This is an archived article that was published on sltrib.com in 2011, and information in the article may be outdated. It is provided only for personal research purposes and may not be reprinted.
Guests never know where Justin Kinnaird's restaurant might pop up.
One night the upscale establishment might be inside an art gallery. A month later, it could be inside a luxury home in the Wasatch foothills. Guests lucky enough to score a reservation could even find themselves dining on the Capitol Theatre stage.
By Invitation Only SLC is clearly a new way for Utahns to go out to dinner.
"The concept has phenomenal sex appeal," said Bret Van Leeuwen of Alpine, a regular pop-up restaurant attendee. "People are really hungry for something new and fresh. And this is a change of pace."
Kinnaird, a Colorado native, was the general manager of Cucina Toscana for about seven years, gaining a loyal following of diners. More than a year ago he decided to leave the downtown restaurant and embark on a new culinary venture.
But with the slumping economy, it wasn't a great time to start a restaurant. And Kinnaird didn't have the money to lease a building or pay start-up costs. A temporary restaurant offered a chance to launch something unique, without the financial risks.
So on the last Friday and Saturdayof each month, Kinnaird re-creates a restaurant atmosphere in a unique setting. He hires a guest chef to prepare the food, brings in a local artist to display work and finds local musicians to perform. It's not just dinner, "it's a production," the 35-year-oldsaid.
National trend • Pop-up restaurants are a national trend that have been springing up over the past few years in cities all over the country. These temporary establishments go by all sorts of different names, everything from "underground" to "guerilla."
But they all follow the here-today-and-gone tomorrow mentality. In fact, according to a chef survey conducted by the National Restaurant Association, pop-up restaurants were considered one of the top food operations trend for 2011.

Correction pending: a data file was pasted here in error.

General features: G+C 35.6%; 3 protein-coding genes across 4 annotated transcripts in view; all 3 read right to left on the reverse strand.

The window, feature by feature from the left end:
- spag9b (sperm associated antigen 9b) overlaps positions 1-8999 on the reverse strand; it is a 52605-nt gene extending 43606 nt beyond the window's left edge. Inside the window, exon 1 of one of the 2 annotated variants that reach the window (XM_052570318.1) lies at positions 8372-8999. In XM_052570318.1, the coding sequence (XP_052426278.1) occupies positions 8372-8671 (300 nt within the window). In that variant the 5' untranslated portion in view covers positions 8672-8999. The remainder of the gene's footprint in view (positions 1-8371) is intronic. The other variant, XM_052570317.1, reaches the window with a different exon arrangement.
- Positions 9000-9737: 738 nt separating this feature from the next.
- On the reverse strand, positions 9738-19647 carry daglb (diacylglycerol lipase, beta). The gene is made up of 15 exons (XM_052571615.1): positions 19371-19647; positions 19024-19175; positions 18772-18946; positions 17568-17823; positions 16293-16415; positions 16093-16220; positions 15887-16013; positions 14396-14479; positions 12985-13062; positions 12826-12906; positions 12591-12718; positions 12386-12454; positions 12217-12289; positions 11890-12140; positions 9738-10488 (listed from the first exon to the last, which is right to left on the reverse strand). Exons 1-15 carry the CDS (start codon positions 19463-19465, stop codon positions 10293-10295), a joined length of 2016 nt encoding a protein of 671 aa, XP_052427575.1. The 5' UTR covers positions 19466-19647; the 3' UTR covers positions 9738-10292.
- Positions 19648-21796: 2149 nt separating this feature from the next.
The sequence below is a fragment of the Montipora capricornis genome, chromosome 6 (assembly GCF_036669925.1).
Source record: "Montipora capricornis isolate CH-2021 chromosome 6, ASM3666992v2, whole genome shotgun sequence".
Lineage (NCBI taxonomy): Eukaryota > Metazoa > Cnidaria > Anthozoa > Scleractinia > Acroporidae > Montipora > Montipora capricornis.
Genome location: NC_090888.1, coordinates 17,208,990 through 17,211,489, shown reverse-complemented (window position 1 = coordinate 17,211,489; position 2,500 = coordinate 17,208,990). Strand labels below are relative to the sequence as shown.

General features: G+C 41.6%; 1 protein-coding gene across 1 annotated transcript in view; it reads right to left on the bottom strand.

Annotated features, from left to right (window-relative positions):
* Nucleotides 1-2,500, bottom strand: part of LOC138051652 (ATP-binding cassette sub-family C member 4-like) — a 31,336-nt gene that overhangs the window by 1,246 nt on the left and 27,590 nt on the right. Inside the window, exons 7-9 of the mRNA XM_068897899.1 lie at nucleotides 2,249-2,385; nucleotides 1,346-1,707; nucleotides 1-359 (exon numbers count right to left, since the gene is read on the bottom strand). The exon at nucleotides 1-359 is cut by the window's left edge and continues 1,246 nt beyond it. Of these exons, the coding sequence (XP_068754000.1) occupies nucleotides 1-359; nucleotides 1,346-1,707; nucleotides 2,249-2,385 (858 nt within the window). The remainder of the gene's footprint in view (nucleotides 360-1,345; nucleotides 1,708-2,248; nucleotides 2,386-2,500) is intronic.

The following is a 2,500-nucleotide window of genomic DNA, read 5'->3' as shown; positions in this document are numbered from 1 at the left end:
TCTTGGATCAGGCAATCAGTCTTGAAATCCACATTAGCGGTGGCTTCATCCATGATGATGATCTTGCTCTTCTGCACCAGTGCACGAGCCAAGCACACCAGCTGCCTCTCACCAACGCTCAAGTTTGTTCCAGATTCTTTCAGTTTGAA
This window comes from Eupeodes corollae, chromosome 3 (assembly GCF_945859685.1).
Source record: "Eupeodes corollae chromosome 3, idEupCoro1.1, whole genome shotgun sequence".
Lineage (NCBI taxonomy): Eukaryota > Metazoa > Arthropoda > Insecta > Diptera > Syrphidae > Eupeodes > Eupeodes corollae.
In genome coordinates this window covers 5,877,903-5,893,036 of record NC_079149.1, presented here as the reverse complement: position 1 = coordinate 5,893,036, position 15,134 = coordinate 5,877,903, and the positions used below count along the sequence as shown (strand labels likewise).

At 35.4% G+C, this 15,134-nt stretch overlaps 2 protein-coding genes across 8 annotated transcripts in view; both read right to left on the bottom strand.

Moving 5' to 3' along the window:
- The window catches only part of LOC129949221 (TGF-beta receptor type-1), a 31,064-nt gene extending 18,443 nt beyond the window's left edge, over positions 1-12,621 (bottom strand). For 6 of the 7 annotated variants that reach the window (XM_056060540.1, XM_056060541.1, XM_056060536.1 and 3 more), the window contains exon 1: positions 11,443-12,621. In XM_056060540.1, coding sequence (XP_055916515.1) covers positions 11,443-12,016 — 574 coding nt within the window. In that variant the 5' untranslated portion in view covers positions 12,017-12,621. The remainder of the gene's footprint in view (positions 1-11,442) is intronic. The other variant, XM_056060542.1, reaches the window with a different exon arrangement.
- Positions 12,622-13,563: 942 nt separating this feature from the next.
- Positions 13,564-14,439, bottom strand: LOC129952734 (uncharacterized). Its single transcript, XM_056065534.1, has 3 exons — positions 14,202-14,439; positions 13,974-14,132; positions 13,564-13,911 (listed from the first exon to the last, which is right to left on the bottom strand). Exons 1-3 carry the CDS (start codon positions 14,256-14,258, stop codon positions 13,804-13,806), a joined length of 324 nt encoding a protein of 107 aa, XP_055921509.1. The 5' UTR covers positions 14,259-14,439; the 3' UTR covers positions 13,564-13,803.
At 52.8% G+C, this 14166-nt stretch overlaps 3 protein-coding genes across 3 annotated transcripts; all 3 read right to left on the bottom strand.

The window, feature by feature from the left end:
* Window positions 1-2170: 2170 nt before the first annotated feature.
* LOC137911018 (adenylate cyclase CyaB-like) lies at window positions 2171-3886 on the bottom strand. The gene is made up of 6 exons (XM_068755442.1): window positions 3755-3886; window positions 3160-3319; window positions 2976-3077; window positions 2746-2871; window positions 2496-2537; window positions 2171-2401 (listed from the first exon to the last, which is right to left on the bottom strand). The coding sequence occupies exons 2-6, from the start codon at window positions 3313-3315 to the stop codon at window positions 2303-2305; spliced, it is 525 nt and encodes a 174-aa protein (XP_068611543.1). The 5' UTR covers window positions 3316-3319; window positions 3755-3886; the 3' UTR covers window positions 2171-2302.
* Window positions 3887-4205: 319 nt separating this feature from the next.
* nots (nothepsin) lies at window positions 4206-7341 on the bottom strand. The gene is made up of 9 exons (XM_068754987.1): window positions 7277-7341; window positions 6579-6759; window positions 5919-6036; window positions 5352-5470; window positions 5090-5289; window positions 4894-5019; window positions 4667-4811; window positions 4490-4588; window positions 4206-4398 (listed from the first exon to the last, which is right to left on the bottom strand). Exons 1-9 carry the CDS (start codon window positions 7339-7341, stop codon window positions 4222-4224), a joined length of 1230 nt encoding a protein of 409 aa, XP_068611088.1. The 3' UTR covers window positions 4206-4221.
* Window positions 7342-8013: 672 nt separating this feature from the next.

It's a business idea that appeals to everyone from struggling entrepreneurs to culinary moguls. For two days in March, for example, homemaking maven Martha Stewart opened a pop-up pie shop in New York City to help launch her new pie and tart cookbook. And in May, the venerable James Beard Foundation transformed an empty space in New York City's Chelsea Market into a fine-dining restaurant that featured chefs from all over the world.
On the list •In Utah, the only way to attend a By Invitation Only event is to be on Kinnaird's email invitation list. When he started the business in January 2010, that list consisted of mostly relatives, friends and past customers. But the list has expanded through word of mouth and Facebook.
Once added to the list, guests receive a monthly email invitation. If you want to attend, you simply RSVP and pay the fee which ranges from $50 to $100 per person. Then you wait. About two days before the event, you'll get an email with the address and the details of the evening.
The secrecy is part of the thrill, said Salt Lake City resident Mary Fresques. "You never know where you are going to end up." Past venues have included an art gallery, a historic home or even the stage at the Capitol Theatre.
In May, about 50 guests gathered in a newly remodeled luxury condominium at the top of H Street in Salt Lake City's Avenues neighborhood. The venue, which is for sale, offered guests a sneak peak at some modern architecture as well as spectacular views of the city.
"Everyone is a little bit of a voyeur, so it's fun to go into a place that's not yours," Kinnaird said.
The home's freshly painted walls were filled with the colorful works by Park City artist Josee Nadeau, who attended the event and answered questions.
Salt Lake City chef Adam Kreisel and his crew from Chaia Cucina Catering and Consulting prepared appetizers for the pre-dinner reception, and then served a three-course meal that included fresh produce and locally raised duck. After dinner, local musicians Daniel and Jennifer Tarasevich performed.
All combined it was an experience that guests such as Diane Lindberg had never expected in Utah.
"It makes me feel like I'm in New York or San Francisco," she said. "Salt Lake City needs more events like this."
Get a seat at a pop up restaurant
What • By Invitation Only SLC
Open • Last Friday and Saturday of each month; the next events are June 24 and 25
Where • Various locations including art galleries, luxury homes
Cost • From $50-$100 per person; includes nonalcoholic beverages. Guests may bring wine.
Get invited • Send an email with your first and last name and telephone number to: email@example.com